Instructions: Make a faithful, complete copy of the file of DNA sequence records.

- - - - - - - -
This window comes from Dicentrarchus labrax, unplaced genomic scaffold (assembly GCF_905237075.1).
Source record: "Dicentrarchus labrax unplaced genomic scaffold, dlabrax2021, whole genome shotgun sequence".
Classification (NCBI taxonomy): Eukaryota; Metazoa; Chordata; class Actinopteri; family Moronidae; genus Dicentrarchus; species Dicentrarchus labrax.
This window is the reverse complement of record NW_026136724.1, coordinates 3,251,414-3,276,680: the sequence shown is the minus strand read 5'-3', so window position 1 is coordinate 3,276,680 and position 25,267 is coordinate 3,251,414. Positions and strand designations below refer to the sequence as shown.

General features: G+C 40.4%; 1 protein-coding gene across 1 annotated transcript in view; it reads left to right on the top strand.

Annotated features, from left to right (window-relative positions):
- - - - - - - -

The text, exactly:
This window comes from Dicentrarchus labrax, unplaced genomic scaffold (assembly GCF_905237075.1).
Source record: "Dicentrarchus labrax unplaced genomic scaffold, dlabrax2021, whole genome shotgun sequence".
Classification (NCBI taxonomy): Eukaryota; Metazoa; Chordata; class Actinopteri; family Moronidae; genus Dicentrarchus; species Dicentrarchus labrax.
This window is the reverse complement of record NW_026136724.1, coordinates 3,251,414-3,276,680: the sequence shown is the minus strand read 5'-3', so window position 1 is coordinate 3,276,680 and position 25,267 is coordinate 3,251,414. Positions and strand designations below refer to the sequence as shown.

General features: G+C 40.4%; 1 protein-coding gene across 1 annotated transcript in view; it reads left to right on the top strand.

Annotated features, from left to right (window-relative positions):